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Let's say someone creates a blockchain fork starting from the genesis block, when the difficulty was absurdly low compared to today; then he starts mining new blocks from there up to the current block index.

Normally, this would require such an amount of time to make it completely impossibile to catch up with the real blockchain; even if he used today's powerful mining hardware, the difficulty increase would compensate for it quickly. But, here's the catch: he customizes his mining software to not ever increase the difficulty, even if it's mining hundreds of blocks per second; block timestamps are simply faked in order to make it seem they were generated at ~10 minutes interval.

When the fake blockchain is longer then the real one (currently ~300000 blocks), he starts broadcasting it; it appears to conform to all rules, and it's longer than the current one, thus all clients and miners treat this as a winning fork and switch to working on it. Of course, difficulty increases abruptly as soon as the full network hashing power is thrown at it, and after some time block generation resumes normal levels.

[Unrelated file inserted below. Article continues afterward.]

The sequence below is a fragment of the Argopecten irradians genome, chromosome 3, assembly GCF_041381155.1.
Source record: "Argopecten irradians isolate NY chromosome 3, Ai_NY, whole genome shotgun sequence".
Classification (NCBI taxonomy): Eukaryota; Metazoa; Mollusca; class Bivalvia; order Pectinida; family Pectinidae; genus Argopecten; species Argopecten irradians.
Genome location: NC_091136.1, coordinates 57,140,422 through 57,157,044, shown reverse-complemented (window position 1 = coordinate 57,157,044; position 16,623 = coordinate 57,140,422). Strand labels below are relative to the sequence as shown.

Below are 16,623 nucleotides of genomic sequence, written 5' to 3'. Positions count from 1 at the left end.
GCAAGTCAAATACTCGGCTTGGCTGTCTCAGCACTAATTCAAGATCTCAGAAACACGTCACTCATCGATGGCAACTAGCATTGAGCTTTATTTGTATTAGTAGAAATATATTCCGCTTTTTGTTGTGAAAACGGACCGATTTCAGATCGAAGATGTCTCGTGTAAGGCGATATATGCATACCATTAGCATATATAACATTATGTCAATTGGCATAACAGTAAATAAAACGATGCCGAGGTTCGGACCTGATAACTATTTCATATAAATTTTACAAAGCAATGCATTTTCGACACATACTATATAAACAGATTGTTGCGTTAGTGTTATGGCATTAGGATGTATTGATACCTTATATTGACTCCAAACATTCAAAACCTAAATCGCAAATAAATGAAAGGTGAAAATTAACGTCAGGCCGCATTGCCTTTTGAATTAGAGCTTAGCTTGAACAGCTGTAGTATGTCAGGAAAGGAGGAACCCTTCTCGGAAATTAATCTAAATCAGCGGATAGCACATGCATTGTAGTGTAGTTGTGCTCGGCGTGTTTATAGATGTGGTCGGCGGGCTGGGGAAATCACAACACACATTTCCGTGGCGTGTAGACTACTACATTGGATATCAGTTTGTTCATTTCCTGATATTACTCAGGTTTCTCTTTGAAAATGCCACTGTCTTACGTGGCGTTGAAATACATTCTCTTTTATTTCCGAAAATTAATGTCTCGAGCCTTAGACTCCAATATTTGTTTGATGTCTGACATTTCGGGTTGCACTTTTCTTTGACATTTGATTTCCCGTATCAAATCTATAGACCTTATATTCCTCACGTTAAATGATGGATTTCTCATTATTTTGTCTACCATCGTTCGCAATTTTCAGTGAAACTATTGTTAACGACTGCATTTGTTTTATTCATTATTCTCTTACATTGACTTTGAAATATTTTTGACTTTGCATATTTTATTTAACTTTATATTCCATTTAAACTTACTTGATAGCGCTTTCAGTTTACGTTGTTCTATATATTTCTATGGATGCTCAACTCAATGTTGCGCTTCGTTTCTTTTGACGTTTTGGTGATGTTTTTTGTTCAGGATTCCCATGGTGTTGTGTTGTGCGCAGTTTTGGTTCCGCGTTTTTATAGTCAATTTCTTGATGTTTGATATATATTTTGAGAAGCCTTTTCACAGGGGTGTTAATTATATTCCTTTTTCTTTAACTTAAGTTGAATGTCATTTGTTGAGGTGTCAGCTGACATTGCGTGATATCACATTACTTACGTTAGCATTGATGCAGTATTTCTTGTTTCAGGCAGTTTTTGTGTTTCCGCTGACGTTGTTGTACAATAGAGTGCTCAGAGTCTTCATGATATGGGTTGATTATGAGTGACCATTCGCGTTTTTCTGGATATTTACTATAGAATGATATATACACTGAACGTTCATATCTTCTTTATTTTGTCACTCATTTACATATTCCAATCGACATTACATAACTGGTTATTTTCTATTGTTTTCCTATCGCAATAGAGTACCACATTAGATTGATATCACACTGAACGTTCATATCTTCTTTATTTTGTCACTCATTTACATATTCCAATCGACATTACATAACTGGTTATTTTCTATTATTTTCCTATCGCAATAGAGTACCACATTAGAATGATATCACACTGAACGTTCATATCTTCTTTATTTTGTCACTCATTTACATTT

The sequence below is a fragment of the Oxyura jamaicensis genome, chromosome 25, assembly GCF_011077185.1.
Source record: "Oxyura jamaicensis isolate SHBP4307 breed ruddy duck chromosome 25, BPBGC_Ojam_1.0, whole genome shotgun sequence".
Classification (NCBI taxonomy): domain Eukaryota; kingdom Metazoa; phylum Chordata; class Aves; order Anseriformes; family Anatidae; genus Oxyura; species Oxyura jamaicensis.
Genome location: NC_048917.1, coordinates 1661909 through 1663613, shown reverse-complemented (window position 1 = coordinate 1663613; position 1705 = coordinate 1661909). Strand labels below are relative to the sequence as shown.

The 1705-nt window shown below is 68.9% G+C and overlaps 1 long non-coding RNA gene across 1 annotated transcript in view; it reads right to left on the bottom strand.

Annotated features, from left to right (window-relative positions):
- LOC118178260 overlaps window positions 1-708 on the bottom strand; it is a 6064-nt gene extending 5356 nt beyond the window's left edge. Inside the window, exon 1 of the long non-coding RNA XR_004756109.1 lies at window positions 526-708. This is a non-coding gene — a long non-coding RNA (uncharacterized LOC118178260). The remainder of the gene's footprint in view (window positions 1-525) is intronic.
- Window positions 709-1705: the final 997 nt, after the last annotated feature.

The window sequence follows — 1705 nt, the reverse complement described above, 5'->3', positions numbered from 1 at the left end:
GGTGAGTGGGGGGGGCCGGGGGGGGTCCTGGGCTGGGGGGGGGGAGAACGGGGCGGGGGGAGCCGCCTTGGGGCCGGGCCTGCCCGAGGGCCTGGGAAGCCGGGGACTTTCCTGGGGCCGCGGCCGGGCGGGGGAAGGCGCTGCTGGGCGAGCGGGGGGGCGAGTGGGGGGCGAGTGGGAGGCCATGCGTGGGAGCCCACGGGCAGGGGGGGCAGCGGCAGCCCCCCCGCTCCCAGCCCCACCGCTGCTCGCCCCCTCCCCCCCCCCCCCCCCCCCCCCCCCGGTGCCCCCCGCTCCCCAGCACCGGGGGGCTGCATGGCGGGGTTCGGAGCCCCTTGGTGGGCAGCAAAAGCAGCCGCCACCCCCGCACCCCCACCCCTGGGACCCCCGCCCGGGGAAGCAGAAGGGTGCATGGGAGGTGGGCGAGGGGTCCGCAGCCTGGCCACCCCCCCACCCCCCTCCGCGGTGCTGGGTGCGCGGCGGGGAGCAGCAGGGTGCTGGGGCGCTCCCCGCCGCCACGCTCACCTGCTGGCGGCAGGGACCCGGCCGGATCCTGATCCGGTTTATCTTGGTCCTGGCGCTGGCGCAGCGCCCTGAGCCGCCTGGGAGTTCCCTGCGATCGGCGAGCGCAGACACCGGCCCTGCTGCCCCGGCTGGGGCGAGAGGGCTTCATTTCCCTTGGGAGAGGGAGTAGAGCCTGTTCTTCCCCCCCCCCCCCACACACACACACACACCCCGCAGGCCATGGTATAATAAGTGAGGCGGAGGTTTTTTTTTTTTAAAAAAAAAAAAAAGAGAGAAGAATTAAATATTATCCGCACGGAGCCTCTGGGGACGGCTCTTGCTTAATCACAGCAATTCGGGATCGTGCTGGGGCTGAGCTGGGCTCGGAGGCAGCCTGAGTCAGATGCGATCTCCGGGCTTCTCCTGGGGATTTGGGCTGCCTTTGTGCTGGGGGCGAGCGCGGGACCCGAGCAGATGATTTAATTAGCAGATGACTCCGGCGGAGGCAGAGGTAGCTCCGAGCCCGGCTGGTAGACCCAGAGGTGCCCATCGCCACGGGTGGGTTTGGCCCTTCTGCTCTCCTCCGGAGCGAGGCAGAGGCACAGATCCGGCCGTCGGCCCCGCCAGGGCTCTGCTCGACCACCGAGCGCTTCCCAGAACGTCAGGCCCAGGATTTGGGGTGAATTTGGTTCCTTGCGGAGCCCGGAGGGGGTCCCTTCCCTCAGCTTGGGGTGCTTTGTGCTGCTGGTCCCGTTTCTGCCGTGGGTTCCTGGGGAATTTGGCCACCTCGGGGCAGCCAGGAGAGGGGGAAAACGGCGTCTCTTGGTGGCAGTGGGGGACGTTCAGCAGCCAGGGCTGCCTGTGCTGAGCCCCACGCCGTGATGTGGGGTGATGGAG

But now the creator of the fake blockchain owns all Bitcoins that have been generated from the genesis block to when he released it.

Is this scenario actually possible? If not, why? How would Bitcoin nodes reacts to a 300000-blocks-long fork? Is there a limit on how long a fork can be?

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"he customizes his mining software to not ever increase the difficulty" This would make the blocks incompatible with standard Bitcoin clients. – Tim S. May 7 '14 at 16:31
Not if the blocks have fake timestamps which make it seem like they were generated about every 10 minutes; that generation rate would not trigger a difficulty increase. When the full fake blockchain is released, it would seem like it was generated by a constant amount of hashing power which never required increasing the difficulty. – Massimo May 7 '14 at 18:09
Hm, I suppose you're right, with one big catch: in order to get 300,000 blocks generated every 10 minutes with constant (low) difficulty and forged timestamps, you'd need the total time period to be longer than the real blockchain's time period. This causes problems, but as Nate points out, it's the difficulty that's the real criteria, not the length, so it's irrelevant. – Tim S. May 7 '14 at 18:49
up vote 9 down vote accepted

There are two problems with this:

  • The "longest" block chain is selected not by total number of blocks, but by total difficulty. A chain with a large number of low-difficulty blocks would not win.

  • The Bitcoin reference client hard-codes the hashes of a relatively recent block as a "checkpoint" and will reject any chain not containing that block at the correct height. So any chain that diverges before the checkpoint will be ignored.

share|improve this answer
Great, exactly the answer I was looking for :) – Massimo May 7 '14 at 14:55

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